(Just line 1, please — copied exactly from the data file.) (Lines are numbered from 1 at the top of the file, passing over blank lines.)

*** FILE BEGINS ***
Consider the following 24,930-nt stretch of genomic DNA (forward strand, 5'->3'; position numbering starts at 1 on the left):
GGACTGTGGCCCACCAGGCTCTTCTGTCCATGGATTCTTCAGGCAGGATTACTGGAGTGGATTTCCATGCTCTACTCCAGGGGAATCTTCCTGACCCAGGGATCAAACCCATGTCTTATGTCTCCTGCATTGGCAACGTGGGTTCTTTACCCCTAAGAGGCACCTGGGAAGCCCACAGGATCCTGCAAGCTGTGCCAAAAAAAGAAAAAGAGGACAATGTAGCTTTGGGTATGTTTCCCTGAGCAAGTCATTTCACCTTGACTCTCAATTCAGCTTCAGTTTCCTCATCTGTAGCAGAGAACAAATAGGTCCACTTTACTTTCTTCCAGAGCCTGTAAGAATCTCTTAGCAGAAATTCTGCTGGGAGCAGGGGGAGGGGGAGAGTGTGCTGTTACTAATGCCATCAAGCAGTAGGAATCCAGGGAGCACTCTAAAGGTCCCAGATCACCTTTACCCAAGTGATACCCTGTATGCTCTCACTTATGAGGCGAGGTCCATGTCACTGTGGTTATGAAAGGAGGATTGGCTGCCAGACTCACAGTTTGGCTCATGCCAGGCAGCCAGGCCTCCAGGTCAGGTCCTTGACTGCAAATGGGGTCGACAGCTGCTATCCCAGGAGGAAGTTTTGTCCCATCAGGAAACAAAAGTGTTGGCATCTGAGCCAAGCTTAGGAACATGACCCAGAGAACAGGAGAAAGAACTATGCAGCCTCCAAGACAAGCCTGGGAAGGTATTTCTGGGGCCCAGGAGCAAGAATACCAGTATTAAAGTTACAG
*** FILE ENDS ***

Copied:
Consider the following 24,930-nt stretch of genomic DNA (forward strand, 5'->3'; position numbering starts at 1 on the left):